These records come handy in getting a full picture of how your farm is functioning or performing. Most of the time, farmers may get the impression that they are generating positive income on their farms, but they are actually struggling with an aspect of crop protection that requires adjustment.

SELECTING A RECORD-KEEPING SYSTEM

The choice of a record-keeping system should depend on the expected use of the records.

Generally, farm record system should be affordable to the farmer, provide accurate and necessary information, readily available for fast and efficient decision-making.

The farmer or the person responsible for keeping the records should develop a habit of regularly and accurately posting transactions.

How to record the activities

The simplest systems of record-keeping involve recording by hand all the sales and purchase activities as they occur. The records should show:

1) The date

2)Quantity and size of item involved.

3) Cash involved in sale or purchase.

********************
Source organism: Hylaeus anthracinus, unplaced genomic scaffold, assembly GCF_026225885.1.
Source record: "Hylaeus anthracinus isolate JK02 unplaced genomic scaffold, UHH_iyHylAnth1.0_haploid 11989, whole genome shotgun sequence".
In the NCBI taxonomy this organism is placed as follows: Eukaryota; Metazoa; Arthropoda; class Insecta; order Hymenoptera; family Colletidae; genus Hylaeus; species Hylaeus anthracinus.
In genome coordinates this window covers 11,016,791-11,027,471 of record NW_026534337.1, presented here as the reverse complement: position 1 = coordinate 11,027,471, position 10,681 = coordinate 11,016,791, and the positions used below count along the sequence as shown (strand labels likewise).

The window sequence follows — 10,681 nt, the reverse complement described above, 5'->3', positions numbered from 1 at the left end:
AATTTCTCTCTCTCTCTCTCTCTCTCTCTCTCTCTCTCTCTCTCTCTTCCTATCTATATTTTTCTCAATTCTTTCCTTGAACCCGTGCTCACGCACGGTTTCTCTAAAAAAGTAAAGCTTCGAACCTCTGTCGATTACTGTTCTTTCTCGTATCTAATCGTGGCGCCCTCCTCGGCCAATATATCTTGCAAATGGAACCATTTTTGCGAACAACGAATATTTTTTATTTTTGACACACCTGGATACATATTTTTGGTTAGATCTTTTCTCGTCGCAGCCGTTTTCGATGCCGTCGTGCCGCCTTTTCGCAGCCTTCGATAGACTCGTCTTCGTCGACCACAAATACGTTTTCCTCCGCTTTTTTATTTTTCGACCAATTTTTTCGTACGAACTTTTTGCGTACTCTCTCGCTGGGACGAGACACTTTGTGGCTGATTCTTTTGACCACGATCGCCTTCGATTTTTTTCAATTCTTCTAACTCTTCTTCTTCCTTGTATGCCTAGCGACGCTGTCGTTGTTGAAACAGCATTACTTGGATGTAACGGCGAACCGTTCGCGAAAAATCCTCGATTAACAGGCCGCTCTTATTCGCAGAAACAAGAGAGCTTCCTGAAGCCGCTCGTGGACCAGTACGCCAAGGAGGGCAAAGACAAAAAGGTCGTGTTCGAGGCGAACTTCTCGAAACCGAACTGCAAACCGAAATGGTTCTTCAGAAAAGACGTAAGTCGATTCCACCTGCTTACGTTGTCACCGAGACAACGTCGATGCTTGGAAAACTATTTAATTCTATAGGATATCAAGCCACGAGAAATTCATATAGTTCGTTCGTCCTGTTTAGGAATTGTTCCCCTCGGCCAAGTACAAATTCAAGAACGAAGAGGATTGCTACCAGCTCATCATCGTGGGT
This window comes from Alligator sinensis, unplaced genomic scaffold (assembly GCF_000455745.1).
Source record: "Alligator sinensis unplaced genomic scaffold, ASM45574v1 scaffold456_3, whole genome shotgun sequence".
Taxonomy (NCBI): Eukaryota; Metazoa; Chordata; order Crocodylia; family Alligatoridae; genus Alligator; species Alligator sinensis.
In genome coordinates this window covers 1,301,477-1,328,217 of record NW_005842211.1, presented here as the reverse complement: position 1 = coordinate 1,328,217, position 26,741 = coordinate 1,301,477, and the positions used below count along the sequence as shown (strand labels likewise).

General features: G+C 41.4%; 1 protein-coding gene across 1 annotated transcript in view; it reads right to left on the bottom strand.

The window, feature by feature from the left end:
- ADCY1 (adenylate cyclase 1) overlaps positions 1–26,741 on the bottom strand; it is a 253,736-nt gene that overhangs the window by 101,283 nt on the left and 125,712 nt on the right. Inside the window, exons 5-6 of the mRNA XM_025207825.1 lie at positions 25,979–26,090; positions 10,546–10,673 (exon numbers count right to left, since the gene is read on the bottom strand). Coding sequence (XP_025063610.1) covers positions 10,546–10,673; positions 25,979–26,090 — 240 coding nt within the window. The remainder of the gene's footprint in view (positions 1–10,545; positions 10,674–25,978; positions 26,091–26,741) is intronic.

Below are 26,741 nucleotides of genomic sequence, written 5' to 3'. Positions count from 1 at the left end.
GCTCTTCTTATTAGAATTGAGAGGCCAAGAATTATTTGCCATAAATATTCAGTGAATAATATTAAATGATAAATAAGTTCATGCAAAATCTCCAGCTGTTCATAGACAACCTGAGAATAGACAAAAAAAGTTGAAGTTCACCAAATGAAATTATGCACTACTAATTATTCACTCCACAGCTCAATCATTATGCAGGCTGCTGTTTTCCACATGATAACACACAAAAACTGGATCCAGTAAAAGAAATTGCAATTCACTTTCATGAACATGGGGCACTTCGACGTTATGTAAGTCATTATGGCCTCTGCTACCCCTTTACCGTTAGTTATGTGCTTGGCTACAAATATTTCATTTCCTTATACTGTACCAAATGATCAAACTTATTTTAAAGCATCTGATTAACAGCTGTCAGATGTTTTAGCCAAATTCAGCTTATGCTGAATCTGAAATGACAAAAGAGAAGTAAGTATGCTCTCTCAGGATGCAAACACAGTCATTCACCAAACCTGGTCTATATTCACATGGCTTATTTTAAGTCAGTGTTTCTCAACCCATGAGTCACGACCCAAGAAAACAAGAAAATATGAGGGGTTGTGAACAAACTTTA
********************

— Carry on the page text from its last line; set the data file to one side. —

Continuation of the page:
The dates and short descriptions of the transactions are listed first, followed by the monetary value of each transaction either as income or expenditure.

Analysing farm records

Decision-making can be enhanced significantly by examining both production and financial records and their impact on profitability.

The income and expense records can quickly show how the farm business stands on a cash basis, in a week, month or during any period desired.

The difference in the income and expense totals will reflect the farm cash balance at that particular point. Good records can lead to better decisions and hopefully higher returns.

Keeping and analysing farm financial records are essential to the efficient management of a farm business. The selected record-keeping system notwithstanding, effort should be made to make the entries regularly.

Ochola is based at Department of Crops, Horticulture, and Soils, Egerton University.